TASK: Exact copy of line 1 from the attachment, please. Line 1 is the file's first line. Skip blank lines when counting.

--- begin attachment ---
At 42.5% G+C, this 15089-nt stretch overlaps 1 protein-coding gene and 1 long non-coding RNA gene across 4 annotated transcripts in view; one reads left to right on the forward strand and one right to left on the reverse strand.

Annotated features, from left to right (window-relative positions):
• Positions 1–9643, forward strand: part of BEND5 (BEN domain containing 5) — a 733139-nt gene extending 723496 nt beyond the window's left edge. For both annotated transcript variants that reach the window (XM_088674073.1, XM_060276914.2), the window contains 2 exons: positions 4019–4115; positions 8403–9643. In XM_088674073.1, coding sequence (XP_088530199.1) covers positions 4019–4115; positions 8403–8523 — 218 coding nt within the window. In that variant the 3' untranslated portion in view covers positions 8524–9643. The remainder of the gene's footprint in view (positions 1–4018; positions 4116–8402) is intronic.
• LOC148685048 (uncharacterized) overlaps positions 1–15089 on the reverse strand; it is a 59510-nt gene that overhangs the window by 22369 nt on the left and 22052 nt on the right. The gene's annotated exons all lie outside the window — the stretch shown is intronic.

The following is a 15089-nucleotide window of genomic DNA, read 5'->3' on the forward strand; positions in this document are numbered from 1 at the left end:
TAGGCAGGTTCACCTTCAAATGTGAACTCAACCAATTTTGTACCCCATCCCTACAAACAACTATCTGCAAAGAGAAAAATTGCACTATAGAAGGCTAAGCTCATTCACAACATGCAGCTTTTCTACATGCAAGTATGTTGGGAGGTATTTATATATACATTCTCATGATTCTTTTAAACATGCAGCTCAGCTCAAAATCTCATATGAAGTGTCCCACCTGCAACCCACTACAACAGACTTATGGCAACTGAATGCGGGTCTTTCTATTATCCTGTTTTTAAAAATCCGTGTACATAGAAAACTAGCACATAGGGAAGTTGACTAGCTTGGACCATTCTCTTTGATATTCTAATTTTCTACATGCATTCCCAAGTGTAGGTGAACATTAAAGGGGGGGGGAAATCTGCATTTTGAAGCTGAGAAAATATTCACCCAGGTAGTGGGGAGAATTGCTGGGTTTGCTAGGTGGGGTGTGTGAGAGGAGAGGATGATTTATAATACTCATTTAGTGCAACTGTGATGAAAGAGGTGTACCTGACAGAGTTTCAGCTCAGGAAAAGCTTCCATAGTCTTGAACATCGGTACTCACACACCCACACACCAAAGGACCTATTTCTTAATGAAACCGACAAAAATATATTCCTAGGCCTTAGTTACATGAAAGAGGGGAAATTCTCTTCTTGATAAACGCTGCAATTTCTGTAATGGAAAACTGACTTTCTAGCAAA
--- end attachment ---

At 42.5% G+C, this 15089-nt stretch overlaps 1 protein-coding gene and 1 long non-coding RNA gene across 4 annotated transcripts in view; one reads left to right on the forward strand and one right to left on the reverse strand.